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A Crash Course in Urban Adolescence

 

The Warfield Theater on Market Street in San Francisco almost literally reeks of history, from Al Jolson to The Killers, interlarded with The Grateful Dead, Phish, Patti Smith and The White Stripes.  Last weekend twenty young Bay Area poets took the stage for the 14th Annual Youth Speaks Grand Slam Poetry Finals, spitting monologues, diatribes, hip hop songs and short stories of brilliant intensity for an audience of about 2,000 – a crash course in urban adolescence, circa April 2010.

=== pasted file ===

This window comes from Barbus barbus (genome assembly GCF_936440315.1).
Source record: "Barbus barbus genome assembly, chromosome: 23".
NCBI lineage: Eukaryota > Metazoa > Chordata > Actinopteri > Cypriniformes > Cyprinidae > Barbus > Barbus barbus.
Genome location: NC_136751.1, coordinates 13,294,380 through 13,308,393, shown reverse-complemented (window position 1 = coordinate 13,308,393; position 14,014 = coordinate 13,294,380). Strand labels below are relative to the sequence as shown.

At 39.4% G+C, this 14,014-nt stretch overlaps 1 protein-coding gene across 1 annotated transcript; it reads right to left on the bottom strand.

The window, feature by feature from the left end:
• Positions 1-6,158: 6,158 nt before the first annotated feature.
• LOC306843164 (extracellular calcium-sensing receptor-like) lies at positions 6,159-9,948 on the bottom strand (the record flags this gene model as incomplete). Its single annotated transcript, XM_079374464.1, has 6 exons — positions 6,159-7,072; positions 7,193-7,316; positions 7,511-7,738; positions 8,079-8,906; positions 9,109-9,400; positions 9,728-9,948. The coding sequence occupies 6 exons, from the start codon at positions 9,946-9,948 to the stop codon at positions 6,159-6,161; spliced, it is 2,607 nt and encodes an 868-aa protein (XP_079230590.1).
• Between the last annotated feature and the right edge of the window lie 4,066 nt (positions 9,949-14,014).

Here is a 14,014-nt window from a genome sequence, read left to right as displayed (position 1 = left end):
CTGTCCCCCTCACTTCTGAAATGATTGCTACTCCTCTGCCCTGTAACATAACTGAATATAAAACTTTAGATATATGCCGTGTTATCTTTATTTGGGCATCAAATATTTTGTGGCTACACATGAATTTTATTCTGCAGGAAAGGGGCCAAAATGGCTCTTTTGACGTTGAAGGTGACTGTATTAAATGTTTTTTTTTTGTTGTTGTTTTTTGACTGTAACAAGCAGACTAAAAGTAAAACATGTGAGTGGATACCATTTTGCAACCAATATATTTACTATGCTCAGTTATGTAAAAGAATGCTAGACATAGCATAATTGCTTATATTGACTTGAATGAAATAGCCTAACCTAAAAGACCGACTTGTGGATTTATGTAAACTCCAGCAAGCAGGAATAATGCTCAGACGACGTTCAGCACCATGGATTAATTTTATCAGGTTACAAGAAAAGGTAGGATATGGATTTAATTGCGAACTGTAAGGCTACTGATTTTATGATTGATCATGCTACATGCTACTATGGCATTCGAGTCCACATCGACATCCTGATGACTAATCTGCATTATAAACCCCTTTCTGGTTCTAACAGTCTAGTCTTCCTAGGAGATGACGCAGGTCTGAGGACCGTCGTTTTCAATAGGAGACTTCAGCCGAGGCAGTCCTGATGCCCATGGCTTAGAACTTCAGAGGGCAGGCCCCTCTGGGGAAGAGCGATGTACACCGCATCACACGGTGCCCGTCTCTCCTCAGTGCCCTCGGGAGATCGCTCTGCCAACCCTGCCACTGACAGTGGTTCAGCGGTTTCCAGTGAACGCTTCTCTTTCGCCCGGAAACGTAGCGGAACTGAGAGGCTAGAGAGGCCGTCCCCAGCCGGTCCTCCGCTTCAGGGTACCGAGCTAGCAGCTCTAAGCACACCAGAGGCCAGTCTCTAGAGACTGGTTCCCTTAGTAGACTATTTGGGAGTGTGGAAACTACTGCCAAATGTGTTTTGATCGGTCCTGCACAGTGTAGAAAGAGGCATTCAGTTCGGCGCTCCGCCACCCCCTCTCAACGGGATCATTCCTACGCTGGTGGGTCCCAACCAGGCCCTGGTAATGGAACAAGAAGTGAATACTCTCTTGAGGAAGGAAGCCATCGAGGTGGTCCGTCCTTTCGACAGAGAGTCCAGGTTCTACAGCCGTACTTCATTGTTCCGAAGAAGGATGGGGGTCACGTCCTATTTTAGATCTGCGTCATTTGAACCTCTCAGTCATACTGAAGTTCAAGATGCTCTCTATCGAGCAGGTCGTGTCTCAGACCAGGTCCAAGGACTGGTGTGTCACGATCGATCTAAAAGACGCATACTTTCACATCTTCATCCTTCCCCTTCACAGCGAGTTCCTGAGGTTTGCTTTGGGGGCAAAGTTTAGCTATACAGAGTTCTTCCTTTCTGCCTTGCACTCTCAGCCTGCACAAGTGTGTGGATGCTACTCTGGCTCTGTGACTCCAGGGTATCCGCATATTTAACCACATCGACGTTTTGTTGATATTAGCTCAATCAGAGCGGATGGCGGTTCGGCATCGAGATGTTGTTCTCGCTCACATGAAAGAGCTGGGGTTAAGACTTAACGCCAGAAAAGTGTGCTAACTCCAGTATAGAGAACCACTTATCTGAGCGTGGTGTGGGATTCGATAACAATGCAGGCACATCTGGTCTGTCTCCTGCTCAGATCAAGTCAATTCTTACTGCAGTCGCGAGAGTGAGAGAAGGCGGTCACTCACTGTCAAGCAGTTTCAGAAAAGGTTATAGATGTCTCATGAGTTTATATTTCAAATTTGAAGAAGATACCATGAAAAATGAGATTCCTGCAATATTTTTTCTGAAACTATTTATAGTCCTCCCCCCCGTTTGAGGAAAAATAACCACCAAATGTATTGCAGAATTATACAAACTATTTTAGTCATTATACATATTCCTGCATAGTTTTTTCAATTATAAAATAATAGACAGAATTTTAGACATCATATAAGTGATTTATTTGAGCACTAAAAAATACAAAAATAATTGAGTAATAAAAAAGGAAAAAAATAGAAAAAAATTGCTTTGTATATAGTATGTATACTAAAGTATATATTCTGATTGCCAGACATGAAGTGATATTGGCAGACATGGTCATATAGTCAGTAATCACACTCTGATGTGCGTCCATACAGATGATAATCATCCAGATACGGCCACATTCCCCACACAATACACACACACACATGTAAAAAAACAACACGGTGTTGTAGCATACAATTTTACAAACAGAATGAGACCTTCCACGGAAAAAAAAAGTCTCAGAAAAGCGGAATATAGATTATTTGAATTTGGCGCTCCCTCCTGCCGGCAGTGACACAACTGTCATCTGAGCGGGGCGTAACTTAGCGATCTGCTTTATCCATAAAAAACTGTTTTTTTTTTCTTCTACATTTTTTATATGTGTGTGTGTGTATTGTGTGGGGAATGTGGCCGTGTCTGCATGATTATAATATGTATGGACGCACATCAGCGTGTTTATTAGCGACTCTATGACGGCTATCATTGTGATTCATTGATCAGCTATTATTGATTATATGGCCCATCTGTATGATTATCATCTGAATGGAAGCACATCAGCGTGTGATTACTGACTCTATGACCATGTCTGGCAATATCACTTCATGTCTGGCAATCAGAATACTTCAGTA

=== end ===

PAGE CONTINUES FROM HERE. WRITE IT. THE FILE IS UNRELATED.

Here’s the young woman with the big red flower in her ear, case #389214B (or something like it) preparing to be released from the welfare system the day she turns 18.  She has 65 days left of high school, plans for college. But without her group home she’ll be homeless.  Her caseworker, “Katie,” suggests that if she drops out of school or becomes pregnant she’ll qualify for help.  “You suggesting I get pregnant?” the girl asks and Katie says, “I’m just giving you the information.”  There’s the young man whose family came from the hills of China, via Laos, Vietnam and Thailand to Oakland.  His sense of identity is fierce, but not easily named.  What are you, people ask, what are you, what are you?  Another teenager describes drowning by fried food, and fast food.  Here is what my family eats every day, her poem says, here is what we eat when someone dies, this is what I eat when I feel hungry and scared.  The greens the most unhealthy thing, greens with a ham hock, covered in grease.  Why do we still eat like we’re slaves?  Another young woman feels her body is “genetically modified to fail.” A first-year student at Berkeley catalogues the sexist language she could use to describe a repulsive date:  motherfucker and son of a bitch and even bastard all demean women.  Language is just another enemy, twisting the same old flawed reality into familiar expressions.  An androgynous-looking poet describes the process of chiseling away her feminine self: “When I cut my hair everything fell away/ When I cut my hair I became poetry.” Another young woman sees Superwoman at the grocery store – she’s the one with “ten full shopping bags, a baby on her hip and a smile that comes with a mean switch.”  A few poets speak of the influence of police brutality and street violence, about nickel nines and Wendy’s parking lot, about Oscar Grant III being shot in the back on a BART train by the Oakland Police while lying face down, unarmed. The gesture – arms floating up and down like birds’ wings, the back crumpling inwards – keeps returning in poems about the streets, as if it were the universal gesture of Oakland.  Kids trope toward and veer from suicide.  Palestine and the effects of white phosphorous shimmer in the foreground, and a Sikh kid signals the audience to shout out “Sick! Sick!” when he points a finger to duplicate the judgment that rains down upon the turban he can’t wear.  The Warfield fills up with the popping sound of oppression exploding into expression, the sound of silence breaking.